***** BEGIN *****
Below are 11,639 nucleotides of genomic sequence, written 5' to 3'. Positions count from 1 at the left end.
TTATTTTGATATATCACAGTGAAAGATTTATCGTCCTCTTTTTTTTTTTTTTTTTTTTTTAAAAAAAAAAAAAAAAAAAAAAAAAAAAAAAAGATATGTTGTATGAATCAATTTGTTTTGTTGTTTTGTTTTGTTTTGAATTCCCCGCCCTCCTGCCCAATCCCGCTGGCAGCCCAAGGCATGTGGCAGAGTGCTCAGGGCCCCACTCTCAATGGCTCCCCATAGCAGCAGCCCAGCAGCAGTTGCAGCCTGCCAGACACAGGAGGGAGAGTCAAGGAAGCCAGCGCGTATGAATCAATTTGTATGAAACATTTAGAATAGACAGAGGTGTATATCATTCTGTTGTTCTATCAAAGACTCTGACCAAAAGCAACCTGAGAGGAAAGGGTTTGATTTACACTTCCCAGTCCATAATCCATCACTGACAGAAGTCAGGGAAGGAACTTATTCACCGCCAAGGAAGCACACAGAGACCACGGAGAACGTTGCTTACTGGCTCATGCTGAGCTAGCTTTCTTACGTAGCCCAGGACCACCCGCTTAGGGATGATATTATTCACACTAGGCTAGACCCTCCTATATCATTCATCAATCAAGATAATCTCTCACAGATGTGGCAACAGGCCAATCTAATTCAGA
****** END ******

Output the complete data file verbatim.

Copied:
Below are 11,639 nucleotides of genomic sequence, written 5' to 3'. Positions count from 1 at the left end.
TTATTTTGATATATCACAGTGAAAGATTTATCGTCCTCTTTTTTTTTTTTTTTTTTTTTTAAAAAAAAAAAAAAAAAAAAAAAAAAAAAAAAGATATGTTGTATGAATCAATTTGTTTTGTTGTTTTGTTTTGTTTTGAATTCCCCGCCCTCCTGCCCAATCCCGCTGGCAGCCCAAGGCATGTGGCAGAGTGCTCAGGGCCCCACTCTCAATGGCTCCCCATAGCAGCAGCCCAGCAGCAGTTGCAGCCTGCCAGACACAGGAGGGAGAGTCAAGGAAGCCAGCGCGTATGAATCAATTTGTATGAAACATTTAGAATAGACAGAGGTGTATATCATTCTGTTGTTCTATCAAAGACTCTGACCAAAAGCAACCTGAGAGGAAAGGGTTTGATTTACACTTCCCAGTCCATAATCCATCACTGACAGAAGTCAGGGAAGGAACTTATTCACCGCCAAGGAAGCACACAGAGACCACGGAGAACGTTGCTTACTGGCTCATGCTGAGCTAGCTTTCTTACGTAGCCCAGGACCACCCGCTTAGGGATGATATTATTCACACTAGGCTAGACCCTCCTATATCATTCATCAATCAAGATAATCTCTCACAGATGTGGCAACAGGCCAATCTAATTCAGA